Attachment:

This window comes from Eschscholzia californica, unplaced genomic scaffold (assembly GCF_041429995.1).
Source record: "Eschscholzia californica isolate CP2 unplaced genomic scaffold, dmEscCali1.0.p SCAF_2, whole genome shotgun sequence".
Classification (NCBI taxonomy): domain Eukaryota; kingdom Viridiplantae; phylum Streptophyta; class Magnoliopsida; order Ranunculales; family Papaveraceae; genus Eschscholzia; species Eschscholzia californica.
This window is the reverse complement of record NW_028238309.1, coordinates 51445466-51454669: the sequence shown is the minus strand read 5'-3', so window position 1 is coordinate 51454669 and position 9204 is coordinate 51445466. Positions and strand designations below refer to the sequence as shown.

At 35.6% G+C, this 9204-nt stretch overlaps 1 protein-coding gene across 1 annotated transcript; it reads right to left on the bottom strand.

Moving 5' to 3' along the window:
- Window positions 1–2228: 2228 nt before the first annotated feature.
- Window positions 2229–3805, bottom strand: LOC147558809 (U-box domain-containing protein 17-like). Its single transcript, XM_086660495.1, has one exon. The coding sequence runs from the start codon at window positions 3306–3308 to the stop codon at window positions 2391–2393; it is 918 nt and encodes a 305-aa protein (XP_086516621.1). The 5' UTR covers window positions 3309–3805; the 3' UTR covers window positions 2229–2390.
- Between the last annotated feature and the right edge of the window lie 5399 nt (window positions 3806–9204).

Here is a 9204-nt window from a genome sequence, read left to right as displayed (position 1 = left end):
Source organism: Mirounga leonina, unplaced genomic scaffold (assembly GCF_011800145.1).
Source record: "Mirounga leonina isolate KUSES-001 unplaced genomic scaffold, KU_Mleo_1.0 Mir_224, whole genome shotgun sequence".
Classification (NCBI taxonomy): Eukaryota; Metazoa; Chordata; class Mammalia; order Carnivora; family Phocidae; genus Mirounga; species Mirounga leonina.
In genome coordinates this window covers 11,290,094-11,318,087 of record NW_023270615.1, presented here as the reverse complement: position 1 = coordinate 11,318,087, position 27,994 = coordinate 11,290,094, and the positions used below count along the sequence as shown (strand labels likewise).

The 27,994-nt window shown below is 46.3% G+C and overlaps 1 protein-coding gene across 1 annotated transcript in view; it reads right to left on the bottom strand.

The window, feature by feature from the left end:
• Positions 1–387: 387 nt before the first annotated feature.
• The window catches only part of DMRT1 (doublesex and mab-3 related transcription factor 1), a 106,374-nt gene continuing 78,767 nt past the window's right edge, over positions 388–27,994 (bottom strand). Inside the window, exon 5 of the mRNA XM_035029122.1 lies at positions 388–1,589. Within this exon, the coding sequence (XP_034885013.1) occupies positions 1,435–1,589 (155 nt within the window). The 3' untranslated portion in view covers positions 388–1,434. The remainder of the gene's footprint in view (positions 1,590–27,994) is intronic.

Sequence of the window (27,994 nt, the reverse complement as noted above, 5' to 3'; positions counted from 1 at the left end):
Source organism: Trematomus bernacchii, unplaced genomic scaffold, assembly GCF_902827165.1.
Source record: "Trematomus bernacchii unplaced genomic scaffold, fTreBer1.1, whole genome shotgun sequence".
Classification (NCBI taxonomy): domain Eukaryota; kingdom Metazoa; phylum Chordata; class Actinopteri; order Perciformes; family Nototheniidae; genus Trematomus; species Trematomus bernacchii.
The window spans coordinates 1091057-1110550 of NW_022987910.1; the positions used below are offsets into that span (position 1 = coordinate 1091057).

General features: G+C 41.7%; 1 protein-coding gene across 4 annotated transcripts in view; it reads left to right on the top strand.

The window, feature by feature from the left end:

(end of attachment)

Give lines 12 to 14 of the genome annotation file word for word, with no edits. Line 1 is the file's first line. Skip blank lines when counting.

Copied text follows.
Source record: "Mirounga leonina isolate KUSES-001 unplaced genomic scaffold, KU_Mleo_1.0 Mir_224, whole genome shotgun sequence".
Classification (NCBI taxonomy): Eukaryota; Metazoa; Chordata; class Mammalia; order Carnivora; family Phocidae; genus Mirounga; species Mirounga leonina.
In genome coordinates this window covers 11,290,094-11,318,087 of record NW_023270615.1, presented here as the reverse complement: position 1 = coordinate 11,318,087, position 27,994 = coordinate 11,290,094, and the positions used below count along the sequence as shown (strand labels likewise).